These “gig economy” jobs have provided individuals with flexibility and autonomy in their work by allowing workers to choose when and where they want to work — a level of freedom employees do not enjoy.
The tradeoff for independent contractors, however, is that they are not provided with certain rights and protections under the law. Unlike independent contractors, workers classified as employees are subject to certain provisions of California’s Labor Code and Industrial Welfare Commission (IWC) Wage Orders, including but not limited to, entitlement to minimum wage, unemployment insurance, workers’ compensation, expense reimbursements, paid sick leave, health insurance, and social security tax contribution.
Last year, in Dynamex Operations West, Inc. v. Superior Court of Los Angeles, the California Supreme Court redefined the test for determining whether an individual is properly classified as an independent contractor. In doing so, the 3-part “ABC test” set forth in Dynamex for determining “independent contractor” status replaced the 11-point “Borello test” upon which California employers had relied since 1989. Dynamex, however, was subsequently interpreted to only define employees for the purpose of claims brought under the IWC Wage Orders.
Last week, Governor Newsom signed Assembly Bill (AB) 5 into law. Known as the “gig economy bill,” AB 5 codified and expanded the requirements established in last year’s Dynamex decision.
Under Dynamex, now codified as state law under AB 5, in order for a person to be properly classified as an independent contractor, employers carry the burden to show that the individual meets all three elements of the ABC test:
A. The worker is free from the control and direction of the hiring entity in connection with the performance of the work, both under the contract and in fact;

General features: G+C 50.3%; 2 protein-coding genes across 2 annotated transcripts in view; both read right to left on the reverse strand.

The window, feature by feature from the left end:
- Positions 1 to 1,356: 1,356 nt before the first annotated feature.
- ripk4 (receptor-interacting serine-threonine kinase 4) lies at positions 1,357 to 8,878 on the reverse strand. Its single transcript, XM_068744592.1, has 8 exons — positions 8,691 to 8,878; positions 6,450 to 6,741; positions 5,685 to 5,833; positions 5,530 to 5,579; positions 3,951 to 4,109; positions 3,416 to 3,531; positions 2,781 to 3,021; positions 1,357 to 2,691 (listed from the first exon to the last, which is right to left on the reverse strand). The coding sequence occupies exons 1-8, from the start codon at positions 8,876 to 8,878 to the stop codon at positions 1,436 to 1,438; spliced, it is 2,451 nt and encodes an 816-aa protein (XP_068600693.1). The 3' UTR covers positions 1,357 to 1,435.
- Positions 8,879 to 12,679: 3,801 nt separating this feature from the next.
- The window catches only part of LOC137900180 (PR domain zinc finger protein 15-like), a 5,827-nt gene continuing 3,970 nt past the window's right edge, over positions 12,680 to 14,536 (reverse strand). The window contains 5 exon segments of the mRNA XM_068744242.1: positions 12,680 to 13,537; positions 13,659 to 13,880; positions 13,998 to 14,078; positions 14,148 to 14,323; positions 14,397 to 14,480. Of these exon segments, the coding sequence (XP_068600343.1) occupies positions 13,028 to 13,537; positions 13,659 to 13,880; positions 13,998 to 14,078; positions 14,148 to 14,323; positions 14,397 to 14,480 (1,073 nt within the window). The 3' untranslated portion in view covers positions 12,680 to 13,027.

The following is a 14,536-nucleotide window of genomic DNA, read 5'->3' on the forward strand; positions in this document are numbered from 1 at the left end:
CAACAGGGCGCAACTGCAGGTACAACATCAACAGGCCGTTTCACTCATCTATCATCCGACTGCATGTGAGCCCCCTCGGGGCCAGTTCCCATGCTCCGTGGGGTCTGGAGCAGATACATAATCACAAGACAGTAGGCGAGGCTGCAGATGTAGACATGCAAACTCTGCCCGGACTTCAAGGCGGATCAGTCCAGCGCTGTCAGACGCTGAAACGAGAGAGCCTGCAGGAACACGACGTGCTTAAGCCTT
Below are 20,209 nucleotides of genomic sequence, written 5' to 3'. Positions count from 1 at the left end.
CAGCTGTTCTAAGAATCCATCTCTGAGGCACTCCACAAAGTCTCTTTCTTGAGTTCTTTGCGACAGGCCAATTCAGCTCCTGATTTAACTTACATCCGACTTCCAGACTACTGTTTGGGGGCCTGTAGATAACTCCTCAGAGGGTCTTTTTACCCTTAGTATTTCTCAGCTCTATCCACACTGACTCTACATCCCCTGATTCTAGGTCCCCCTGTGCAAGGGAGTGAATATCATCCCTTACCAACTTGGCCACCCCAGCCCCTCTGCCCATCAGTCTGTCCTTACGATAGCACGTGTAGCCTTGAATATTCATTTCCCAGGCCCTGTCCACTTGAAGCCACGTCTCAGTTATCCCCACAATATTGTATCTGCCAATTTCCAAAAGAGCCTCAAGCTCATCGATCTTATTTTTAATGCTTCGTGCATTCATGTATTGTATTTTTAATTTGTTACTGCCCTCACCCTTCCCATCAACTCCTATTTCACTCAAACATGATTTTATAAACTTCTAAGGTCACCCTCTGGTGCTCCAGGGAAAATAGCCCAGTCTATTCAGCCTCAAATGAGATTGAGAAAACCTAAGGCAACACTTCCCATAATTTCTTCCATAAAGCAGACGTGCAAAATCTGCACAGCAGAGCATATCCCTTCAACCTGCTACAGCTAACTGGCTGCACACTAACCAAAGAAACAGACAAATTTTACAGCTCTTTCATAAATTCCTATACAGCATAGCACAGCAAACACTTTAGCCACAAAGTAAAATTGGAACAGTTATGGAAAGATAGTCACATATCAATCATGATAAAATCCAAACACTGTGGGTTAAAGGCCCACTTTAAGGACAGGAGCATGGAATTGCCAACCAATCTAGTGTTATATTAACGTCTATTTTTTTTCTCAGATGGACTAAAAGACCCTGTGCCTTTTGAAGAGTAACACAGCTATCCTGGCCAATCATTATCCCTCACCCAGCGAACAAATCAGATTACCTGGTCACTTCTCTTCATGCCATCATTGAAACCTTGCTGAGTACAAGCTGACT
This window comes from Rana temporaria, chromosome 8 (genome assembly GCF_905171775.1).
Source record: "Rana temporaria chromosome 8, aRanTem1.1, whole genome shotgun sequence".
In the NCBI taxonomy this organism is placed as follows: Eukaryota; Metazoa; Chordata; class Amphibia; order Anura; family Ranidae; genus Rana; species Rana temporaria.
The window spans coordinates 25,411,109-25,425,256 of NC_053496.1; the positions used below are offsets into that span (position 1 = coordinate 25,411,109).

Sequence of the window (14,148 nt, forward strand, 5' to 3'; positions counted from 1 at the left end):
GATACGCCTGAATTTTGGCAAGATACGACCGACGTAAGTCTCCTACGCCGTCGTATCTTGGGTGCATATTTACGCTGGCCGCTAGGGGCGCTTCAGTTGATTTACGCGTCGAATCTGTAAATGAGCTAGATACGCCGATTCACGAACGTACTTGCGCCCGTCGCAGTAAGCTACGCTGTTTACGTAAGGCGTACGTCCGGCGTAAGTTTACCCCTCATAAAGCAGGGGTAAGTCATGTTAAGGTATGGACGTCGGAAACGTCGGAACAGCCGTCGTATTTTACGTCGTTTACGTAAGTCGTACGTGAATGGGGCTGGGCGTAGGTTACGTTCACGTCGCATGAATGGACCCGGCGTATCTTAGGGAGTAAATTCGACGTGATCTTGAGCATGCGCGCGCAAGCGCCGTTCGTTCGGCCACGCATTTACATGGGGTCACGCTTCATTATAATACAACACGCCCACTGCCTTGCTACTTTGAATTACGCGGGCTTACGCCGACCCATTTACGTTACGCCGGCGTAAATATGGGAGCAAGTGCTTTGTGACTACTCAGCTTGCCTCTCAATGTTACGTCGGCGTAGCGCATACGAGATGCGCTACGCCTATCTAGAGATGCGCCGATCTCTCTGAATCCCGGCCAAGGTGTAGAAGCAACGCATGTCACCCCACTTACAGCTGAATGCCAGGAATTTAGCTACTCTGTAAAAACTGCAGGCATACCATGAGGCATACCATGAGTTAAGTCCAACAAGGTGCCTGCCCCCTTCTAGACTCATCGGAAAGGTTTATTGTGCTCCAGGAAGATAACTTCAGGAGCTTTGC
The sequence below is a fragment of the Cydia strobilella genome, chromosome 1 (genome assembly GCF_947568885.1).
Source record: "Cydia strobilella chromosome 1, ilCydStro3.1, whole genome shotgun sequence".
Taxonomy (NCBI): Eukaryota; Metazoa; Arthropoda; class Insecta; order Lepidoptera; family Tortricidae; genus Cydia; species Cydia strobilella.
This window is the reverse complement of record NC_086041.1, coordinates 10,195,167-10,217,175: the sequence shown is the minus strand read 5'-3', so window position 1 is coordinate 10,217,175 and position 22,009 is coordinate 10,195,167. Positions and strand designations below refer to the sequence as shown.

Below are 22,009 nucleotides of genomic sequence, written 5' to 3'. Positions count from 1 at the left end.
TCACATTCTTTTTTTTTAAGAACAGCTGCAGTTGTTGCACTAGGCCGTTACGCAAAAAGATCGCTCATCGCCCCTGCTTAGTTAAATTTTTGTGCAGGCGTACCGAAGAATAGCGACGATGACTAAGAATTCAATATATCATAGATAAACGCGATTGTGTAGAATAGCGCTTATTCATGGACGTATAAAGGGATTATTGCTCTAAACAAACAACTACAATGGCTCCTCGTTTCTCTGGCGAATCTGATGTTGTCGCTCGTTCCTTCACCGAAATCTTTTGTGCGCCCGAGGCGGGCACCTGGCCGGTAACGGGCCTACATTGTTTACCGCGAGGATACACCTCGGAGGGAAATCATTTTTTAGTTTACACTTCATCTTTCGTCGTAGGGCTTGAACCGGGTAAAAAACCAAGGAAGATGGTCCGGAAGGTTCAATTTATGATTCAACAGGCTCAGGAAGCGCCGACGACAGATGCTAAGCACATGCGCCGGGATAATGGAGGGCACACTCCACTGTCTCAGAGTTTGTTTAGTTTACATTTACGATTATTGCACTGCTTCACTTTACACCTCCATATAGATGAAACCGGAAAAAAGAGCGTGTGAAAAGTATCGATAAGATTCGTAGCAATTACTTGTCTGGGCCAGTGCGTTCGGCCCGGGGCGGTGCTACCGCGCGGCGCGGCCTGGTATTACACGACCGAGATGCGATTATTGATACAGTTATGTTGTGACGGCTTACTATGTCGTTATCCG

B. The worker performs work that is outside the usual course of the hiring entity’s business; and
C. The worker is customarily engaged in an independently established trade, occupation, or business of the same nature as that involved in the work performance.
In addition to codifying the ABC test, AB 5 also expands the class of individuals who have standing to pursue claims for misclassification. Now, the California Attorney General and certain city attorneys can also seek injunctive relief against an employer to prevent continued misclassification.
AB 5 also expands the applicability of the ABC test to all claims brought under the Labor and Unemployment Insurance Codes.
Neither AB 5 nor Dynamex completely invalidated the test outlined by the California Supreme Court in S. G. Borello & Sons, Inc. v. Department of Industrial Relations. Rather, the Borello test remains relevant not only to claims outside of the Labor and Unemployment Insurance Codes (like harassment or discrimination claims), but also to several exceptions enumerated in AB 5.
These exceptions are broken down into seven categories:
Note that nothing stops the California Supreme Court from changing the application of the Borello test once more to the above, the same way it did under Dynamex.
The California Supreme Court did not address whether its decision in Dynamex would apply retroactively. While the Ninth Circuit in Vazquez v. Jan-Pro Franchising Int’l, Inc. concluded in May 2019 that Dynamex applies retroactively, it subsequently withdrew its opinion in July 2019 and certified the question for the California Supreme Court to answer.
AB 5 included a statement that the codification of the ABC test was simply declarative of existing law. The new law makes clear that the ABC does in fact apply retroactively. It also states that the specific exceptions to the ABC test are to be applied retroactively to the extent they would relieve an employer from liability from existing claims and actions.
However, attempts to apply Dynamex and AB 5 retroactively will most likely still meet legal challenges, despite what AB 5 says. The California Supreme Court has made clear that it is for the courts to decide what is declarative of existing law, not the legislature. It remains to be seen what retroactive effect, if at all, AB 5 will have on existing or prior claims.
AB 5 takes effect on January 1, 2020 for purposes of claims under the Unemployment Insurance Code and all other provisions of the Labor Code. As of July 1, 2020, the ABC test will apply for purposes of workers’ compensation as well.
Employers using independent contractors should carefully evaluate whether they are doing so in compliance with California law. Not only has the test tightened with the clear intent to limit sharply the number of independent contractors, employers can face significant past wage and tax liability, as well as substantial civil penalties. While there are some carve-outs to AB 5, these exceptions come with limitations and in some cases, expiration dates.